The problem is getting best medical care to the population. Last week I was chatting to a chum in the US, Dr Roy Schoenberg, CEO of AmWell, the US telemedicine firm. The NHS came up in the conversation….. Half a dozen ideas came flooding out of subsequent discussion. If I was the new UK Health Minister I’d be getting guys like Schoenberg in front of the NHS immediately. I am a Trustee on a UK Medical Charity and know a number of leading consultants – desperately keen to improve the service, and with great ideas on how to do it. But no-one ever asks them.
What are the key issues for the NHS?
The first issue is people. We are massively short of key skills across the whole NHS. Ambulances are held up while beds can’t be cleared of infirm patients because care for elderly is so far down the priority list. It’s a cascading series of internal problems that gives the appearance of sinking the service.
The NHS is approaching its human resources crisis with a predictable list of HR solutions – co-operation, LBQT+ training, diversity awareness, staff support and managerial initiative courses to improve retention levels. Blah! They will keep NHS HR consultants in work for life.
The crux of the problem is leadership. Without strong management who understand and embrace the goals and objectives of health care, and are motivated to deliver these, then it will remain little more than an underperforming bureaucracy.
The second issue is the NHS is a 1940’s institution trying to function in the 2020s. It needs a rejig, acknowledging the history of health care:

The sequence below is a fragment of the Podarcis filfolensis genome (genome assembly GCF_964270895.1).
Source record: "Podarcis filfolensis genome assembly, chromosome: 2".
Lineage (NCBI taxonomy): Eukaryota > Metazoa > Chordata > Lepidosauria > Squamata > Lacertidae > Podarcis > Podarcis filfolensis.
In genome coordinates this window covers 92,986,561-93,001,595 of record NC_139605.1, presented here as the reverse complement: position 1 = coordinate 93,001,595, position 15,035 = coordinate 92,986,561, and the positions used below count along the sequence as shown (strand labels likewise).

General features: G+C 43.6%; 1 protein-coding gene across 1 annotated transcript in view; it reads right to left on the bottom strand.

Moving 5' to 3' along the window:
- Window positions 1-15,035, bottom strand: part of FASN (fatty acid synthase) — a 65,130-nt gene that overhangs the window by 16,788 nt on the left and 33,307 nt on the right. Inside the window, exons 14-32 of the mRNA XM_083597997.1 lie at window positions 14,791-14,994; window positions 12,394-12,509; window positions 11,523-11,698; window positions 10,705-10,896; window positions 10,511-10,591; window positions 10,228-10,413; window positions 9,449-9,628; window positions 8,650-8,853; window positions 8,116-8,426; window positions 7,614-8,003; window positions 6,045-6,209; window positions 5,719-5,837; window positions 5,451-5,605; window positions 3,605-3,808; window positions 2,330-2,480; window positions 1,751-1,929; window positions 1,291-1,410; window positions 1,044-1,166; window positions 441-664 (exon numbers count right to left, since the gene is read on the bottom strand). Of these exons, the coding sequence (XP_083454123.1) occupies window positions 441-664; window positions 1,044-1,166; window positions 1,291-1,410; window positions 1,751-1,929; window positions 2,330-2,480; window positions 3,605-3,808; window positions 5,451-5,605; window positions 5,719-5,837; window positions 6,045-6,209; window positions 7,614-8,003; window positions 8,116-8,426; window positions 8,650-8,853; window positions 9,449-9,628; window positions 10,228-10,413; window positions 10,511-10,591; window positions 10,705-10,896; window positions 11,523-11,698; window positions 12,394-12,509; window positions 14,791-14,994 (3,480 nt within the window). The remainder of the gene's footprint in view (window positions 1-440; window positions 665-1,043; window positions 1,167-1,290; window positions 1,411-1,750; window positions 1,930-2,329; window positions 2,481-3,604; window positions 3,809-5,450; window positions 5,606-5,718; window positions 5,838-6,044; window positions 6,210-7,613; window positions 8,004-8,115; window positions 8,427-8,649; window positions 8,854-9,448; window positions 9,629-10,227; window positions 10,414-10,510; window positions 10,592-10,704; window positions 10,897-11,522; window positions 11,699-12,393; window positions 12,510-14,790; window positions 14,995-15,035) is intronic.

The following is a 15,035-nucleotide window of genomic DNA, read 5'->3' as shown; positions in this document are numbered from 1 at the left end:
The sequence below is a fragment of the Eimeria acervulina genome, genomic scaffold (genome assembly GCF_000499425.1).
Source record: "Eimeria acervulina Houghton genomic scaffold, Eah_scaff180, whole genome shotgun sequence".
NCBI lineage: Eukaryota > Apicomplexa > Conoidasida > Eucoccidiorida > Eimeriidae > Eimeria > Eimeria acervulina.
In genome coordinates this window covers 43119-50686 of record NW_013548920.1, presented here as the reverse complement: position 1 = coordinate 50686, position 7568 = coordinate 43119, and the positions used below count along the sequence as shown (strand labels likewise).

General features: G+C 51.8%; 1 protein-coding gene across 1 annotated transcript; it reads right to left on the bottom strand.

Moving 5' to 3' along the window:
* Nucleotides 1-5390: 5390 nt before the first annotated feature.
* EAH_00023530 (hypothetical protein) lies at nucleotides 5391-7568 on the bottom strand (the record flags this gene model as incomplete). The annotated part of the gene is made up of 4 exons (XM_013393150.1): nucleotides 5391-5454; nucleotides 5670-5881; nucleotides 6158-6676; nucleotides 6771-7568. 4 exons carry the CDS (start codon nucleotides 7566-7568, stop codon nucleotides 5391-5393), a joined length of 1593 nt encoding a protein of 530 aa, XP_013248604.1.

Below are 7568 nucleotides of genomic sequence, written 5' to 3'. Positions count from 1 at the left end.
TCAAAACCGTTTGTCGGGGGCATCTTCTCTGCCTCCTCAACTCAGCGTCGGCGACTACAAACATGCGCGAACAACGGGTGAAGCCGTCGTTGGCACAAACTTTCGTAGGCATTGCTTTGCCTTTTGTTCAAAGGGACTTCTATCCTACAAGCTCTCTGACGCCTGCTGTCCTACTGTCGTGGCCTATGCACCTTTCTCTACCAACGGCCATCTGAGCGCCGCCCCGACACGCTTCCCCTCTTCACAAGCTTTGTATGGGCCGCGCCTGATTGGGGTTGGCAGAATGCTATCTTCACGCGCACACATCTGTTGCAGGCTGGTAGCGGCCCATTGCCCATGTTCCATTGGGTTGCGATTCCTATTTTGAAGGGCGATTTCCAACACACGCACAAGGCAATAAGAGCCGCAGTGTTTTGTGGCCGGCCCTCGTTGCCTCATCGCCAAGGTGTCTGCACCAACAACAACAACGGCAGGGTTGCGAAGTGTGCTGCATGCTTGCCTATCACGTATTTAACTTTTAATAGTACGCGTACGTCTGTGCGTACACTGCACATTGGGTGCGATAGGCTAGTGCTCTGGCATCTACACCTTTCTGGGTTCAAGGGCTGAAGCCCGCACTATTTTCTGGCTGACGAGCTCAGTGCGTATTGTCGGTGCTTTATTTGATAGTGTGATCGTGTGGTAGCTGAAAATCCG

In the 1700s health care was a luxury. You got ill and sent a servant to fetch the local quack. As the economy grew doctoring became a business – servicing those able to pay the costs. By the 1900s the UK perceived health as a social good – a healthy, fit population made for better workers and soldiers. By 1948, under the Labour government elected in a post-war landslide, it evolved into free health care for all delivered by the new National Health Service. Vast hospitals and a network of GP’s where you went to be cured.
A new Healthcare paradigm shift?
75 years later… and it’s time for another reinvention. That’s likely to be migrating healthcare to the home and increasing individual responsibility. It can happen if we understand that health is unlike anything else Government provides:
- NHS Health care is a service like no other. It is paternalist. We go to the doctor or hospital, passively expecting to be told what is wrong, and how it will be cured. We trust. We don’t question. We treat medical services in a completely different way to any other service Government provides.